The Micrarium which means a 'place for small things' was the dream of the late Dr Stephen Carter who, prior to taking early retirement, was a senior research scientist with ICI Pharmaceuticals.
He then devoted his efforts towards making the Micrarium a reality, enlisting the help of his wife, Janet, and their three daughters Steph, Angie and Nicki.
For the Micrarium to be a success the microscopes had to be robust, 'public proof', user friendly, entertaining and informative. With his experience in engineering and design it seemed natural for Stephen to equip a workshop and produce the equipment in-house, so together they manufactured the 44 special microscopes that formed the heart of the exhibition.
The majority of the microscopes were positioned above the visitor and projected an image onto a waist level screen. You could select from 8 specimens, focus, change magnification and move the specimen around using a joystick control, essential when viewing live animals.
Other microscopes were designed to be viewed directly through a large eyepiece, mainly displaying solid specimens. A live Ants nest was one of the stunning displays.
The specimens were also vitally important and a lot of effort was put into obtaining, selecting and preparing some 300+ specimens, all of which had accompanying information.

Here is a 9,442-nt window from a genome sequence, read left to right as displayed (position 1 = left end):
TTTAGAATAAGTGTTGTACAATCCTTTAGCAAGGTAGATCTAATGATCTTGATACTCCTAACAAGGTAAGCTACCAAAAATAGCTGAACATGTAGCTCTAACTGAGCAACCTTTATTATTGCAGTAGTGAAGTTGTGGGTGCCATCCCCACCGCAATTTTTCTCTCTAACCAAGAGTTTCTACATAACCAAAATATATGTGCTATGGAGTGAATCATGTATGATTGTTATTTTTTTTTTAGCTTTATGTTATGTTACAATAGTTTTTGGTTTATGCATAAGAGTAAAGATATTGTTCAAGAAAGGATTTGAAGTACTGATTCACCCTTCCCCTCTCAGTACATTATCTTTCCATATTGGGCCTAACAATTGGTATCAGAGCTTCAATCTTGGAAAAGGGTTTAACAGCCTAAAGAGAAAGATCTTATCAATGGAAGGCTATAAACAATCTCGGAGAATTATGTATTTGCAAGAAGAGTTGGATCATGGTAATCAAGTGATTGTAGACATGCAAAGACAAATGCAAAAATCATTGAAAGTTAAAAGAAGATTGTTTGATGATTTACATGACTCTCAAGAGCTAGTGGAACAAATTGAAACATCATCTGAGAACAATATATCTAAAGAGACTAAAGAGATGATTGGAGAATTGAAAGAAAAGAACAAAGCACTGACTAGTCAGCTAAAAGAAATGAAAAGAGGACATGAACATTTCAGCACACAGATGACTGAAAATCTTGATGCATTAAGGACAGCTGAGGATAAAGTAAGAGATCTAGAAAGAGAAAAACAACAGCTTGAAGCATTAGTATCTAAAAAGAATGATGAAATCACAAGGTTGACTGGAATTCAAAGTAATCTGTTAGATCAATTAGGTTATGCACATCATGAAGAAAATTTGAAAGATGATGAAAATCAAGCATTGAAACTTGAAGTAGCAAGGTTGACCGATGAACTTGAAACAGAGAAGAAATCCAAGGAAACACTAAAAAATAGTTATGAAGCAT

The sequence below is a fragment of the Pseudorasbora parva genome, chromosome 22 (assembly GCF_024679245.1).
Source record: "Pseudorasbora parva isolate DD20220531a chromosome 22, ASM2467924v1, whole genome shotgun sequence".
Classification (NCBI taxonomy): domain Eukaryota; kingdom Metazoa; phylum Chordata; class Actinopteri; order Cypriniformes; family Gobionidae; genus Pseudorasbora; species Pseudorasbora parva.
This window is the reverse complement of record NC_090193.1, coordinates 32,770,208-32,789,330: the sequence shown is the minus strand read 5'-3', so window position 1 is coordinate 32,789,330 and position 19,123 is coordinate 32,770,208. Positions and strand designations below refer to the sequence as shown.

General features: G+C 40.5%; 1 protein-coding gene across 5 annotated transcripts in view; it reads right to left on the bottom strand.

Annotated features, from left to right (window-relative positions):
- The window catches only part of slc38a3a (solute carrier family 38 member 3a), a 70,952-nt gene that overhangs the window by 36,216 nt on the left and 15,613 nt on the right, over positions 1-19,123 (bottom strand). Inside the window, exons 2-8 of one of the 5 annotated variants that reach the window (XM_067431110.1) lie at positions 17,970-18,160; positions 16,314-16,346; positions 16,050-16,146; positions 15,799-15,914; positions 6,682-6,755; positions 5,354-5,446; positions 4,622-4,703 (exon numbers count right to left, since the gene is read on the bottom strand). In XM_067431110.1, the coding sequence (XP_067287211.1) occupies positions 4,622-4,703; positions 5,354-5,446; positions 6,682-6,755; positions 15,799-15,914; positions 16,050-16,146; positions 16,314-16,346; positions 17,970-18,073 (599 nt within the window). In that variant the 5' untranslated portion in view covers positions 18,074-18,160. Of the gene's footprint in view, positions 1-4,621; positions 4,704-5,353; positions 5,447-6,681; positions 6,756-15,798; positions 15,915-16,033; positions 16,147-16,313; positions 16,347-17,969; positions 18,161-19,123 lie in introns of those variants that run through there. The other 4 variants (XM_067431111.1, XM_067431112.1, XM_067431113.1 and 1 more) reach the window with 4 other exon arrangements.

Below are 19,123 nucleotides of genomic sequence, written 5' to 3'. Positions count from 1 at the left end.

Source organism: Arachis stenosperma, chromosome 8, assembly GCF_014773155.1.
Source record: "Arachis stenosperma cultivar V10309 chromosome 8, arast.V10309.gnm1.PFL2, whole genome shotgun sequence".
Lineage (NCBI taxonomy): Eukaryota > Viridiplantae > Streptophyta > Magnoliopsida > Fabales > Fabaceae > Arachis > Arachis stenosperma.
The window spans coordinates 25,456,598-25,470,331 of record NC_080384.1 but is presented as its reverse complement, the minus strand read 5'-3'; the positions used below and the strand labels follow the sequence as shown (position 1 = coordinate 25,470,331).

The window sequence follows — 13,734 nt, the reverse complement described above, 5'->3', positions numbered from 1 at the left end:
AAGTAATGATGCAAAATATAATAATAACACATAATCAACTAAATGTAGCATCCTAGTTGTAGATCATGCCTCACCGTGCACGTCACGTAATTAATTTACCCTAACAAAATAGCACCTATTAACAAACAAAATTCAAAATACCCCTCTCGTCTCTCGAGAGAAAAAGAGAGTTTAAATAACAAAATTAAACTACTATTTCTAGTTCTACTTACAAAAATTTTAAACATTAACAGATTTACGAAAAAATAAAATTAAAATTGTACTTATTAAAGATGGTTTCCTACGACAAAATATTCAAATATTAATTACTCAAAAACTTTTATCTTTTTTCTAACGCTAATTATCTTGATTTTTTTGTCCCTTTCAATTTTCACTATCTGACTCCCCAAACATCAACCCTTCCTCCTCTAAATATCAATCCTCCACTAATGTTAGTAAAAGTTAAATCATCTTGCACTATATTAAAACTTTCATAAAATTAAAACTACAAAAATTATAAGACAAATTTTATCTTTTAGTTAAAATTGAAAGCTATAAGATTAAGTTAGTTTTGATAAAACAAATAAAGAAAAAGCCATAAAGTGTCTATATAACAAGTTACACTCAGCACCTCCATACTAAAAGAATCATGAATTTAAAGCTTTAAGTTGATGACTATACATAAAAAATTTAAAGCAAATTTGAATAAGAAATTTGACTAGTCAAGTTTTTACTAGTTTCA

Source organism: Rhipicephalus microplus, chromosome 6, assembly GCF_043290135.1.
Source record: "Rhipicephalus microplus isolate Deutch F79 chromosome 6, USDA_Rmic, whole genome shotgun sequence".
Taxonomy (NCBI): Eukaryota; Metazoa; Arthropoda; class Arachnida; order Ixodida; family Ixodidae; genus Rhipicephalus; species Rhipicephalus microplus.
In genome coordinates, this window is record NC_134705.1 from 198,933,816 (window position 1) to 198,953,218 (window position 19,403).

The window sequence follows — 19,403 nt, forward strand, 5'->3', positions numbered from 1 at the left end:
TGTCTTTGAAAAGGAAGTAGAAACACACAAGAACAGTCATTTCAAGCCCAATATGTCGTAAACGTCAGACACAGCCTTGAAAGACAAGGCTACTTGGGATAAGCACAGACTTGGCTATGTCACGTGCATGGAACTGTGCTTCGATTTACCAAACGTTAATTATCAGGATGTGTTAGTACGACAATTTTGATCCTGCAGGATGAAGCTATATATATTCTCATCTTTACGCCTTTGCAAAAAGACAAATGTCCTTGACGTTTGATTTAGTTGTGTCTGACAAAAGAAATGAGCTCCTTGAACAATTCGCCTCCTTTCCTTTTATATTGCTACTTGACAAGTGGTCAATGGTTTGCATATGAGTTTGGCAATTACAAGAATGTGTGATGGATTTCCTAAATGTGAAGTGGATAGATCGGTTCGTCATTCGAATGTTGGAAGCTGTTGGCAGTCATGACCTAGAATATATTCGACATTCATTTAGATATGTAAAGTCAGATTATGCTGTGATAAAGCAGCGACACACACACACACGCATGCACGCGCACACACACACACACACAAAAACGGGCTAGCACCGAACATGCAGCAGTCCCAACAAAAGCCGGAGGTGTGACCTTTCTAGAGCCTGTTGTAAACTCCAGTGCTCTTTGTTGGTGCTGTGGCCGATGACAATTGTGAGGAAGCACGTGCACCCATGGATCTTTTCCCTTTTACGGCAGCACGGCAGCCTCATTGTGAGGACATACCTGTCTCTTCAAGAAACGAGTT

Several Microscopists from various fields of expertise supplied materials too, many being members of microscopical societies such as the Quekett and the Royal Microscopical Society.
In 1981 the doors opened to the world's first Micrarium - an exhibition display devoted entirely to the natural world under the microscope.
The Buxton Micrarium immediately obtained an enthusiastic following. It became a regular attraction for school parties, was featured on television several times and in 1985 was judged Museum of the Year.
Sadly, Dr Carter died suddenly in 1987 and whilst part of his family carried on running the exhibition, in 1995 closure became inevitable when the lease on the premises expired and no suitable home could be found.
In the 14 years it was open in excess of 250,000 people visited Buxton Micrarium.
The Royal Microscopical Society considered the Micrarium too important an attraction to be allowed to disappear and provided funds for its careful dismantling. Plans were made to re-house the Micrarium elsewhere, but despite considerable efforts by several dedicated enthusiasts, the Micrarium remains in storage.
Prior to the Micrarium's closure a separate company, Micrarium Enterprises, was formed to satisfy the growing demand for remote controlled interactive microscopes and other magnifying devices.
So even though the Micrarium has long since gone, at least in part, through Micrarium Enterprises, many more people carry on enjoying looking at the microscopical world which is what Stephen Carter set out to do all those years ago.